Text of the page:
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Edward Jones Relaunches BRIDGE Program

Edward Jones relaunches its diversity program, Morningstar introduces a cloud-based platform and Jeff Locke’s financial advice.

Edward Jones announced it is relaunching its BRIDGE program to improve the firm’s diversity and inclusiveness. The program will provide mentoring and coaching opportunities for both new and veteran financial advisors within Edward Jones and complements the firm’s WINGS program geared toward women, which it overhauled this year. In June, Edward Jones Managing Partner Jim Weddle was one of more than 150 CEOs to sign the CEO Action for Diversity & Inclusion, the largest CEO-driven business commitment to advance diversity and inclusion in workplaces.

Morningstar Takes Portfolio Accounting to the Cloud


Morningstar has launched a new cloud-based practice and portfolio management platform for advisors. Morningstar Office Cloud brings client and investment data into a single system and tightly integrates with third parties. It also includes a client web portal, allowing clients to access reports on multiple devices. The web-based system features “real-time market monitoring capabilities, increased data security, customizable components such as an actionable dashboard and portfolio views, and the seamless delivery of Morningstar research,” the firm said. “The cloud architecture helps us deliver stronger data security and reduces mundane administrative work through outsourced data management, account aggregation, automatic market data, research updates, and flexible report management tools,” said Dermot O'Mahony, Morningstar’s head of software products.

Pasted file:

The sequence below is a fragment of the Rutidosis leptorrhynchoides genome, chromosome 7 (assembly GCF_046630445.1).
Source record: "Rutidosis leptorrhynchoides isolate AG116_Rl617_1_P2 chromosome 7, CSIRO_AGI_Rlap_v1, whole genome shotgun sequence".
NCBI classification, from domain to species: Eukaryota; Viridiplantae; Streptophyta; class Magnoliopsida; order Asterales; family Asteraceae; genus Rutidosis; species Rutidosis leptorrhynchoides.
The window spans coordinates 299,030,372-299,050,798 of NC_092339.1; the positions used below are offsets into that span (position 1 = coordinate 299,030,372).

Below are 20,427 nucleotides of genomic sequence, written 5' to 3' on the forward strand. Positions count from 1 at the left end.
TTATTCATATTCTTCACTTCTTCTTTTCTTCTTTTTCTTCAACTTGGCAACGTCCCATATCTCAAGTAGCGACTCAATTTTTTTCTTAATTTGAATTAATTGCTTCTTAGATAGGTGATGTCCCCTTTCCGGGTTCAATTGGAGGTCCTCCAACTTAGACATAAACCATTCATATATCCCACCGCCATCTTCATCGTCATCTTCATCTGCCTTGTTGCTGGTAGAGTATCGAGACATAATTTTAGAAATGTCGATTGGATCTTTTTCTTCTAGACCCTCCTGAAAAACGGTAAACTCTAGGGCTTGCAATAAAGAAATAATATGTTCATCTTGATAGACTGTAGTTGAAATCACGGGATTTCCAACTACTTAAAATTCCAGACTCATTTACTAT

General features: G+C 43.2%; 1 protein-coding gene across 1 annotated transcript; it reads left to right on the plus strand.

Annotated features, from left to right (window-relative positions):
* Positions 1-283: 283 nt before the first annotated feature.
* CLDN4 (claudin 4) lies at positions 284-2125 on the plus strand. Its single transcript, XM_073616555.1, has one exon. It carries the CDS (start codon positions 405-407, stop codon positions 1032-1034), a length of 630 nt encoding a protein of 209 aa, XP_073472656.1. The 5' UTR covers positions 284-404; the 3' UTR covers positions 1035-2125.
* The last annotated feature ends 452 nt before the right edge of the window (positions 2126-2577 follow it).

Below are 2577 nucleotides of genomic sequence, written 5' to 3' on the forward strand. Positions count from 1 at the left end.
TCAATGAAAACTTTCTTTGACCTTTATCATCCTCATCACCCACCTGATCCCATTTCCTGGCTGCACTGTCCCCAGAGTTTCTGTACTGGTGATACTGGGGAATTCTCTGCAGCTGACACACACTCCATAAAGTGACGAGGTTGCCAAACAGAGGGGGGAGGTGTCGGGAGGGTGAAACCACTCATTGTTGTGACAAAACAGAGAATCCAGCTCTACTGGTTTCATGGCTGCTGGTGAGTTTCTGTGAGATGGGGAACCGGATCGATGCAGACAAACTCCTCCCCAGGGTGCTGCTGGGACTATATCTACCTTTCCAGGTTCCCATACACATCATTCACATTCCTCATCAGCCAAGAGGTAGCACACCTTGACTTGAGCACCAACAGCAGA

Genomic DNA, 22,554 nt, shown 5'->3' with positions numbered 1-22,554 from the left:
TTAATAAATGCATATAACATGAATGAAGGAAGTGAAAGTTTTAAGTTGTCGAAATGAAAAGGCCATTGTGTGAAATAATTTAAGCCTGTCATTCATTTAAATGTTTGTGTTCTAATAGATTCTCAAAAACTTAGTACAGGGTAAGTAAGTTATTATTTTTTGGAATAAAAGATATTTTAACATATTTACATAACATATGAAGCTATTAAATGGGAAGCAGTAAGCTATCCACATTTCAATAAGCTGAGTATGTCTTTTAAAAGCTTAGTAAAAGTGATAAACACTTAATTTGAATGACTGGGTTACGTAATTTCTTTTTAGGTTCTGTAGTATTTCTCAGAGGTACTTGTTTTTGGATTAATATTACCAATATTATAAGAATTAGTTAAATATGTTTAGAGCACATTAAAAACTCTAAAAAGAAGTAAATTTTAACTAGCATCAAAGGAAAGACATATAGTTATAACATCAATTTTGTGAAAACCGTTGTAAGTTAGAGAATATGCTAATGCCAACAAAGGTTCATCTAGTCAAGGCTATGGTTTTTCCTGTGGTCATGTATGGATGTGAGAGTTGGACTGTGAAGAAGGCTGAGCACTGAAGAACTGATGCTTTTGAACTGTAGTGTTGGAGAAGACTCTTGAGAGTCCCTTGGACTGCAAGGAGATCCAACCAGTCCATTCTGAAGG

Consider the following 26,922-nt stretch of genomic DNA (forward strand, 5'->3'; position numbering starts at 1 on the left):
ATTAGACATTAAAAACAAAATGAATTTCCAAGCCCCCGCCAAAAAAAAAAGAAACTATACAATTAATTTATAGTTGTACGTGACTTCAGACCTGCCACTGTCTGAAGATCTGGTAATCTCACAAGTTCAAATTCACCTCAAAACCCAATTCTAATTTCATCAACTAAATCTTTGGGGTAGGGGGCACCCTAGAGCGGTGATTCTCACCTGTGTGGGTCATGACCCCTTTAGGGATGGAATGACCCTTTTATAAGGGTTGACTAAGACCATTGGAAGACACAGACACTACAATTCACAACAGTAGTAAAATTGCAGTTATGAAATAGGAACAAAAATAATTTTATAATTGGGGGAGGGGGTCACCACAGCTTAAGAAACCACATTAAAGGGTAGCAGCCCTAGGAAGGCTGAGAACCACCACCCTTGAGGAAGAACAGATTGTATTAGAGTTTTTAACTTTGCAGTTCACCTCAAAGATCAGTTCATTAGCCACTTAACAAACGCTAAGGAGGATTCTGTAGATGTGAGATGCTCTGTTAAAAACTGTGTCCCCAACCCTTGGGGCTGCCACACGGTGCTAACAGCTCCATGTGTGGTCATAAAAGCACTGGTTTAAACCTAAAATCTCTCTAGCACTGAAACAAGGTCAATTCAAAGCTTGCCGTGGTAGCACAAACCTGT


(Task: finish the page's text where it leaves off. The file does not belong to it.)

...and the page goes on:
NFL Kicker Looks to Kick Broke Athlete Stereotype

Athletes going broke after their careers are over is an all too common occurrence, but many are striving to break that stereotype. NFL punter Jeff Locke recently spoke with MarketWatch about an internship he did at an investment firm in 2015 and what he learned. “It starts with spending habits, [but also] comes down to expectations versus reality. Guys see this figure they’re going to get paid without taking into account taxes, union dues, agent fees and living expenses—then that number comes out to be well below half what they thought. Players need to wake up to that reality.” Furthermore, unscrupulous advisors often look to take advantage of this financial naivete. “The player assumes that because [an advisor] able to speak this [financial] language and give a fancy pitch, they can be trusted with money. I tell players that if an advisor cannot put his investing plan into terms you understand, he’s not right for you.”

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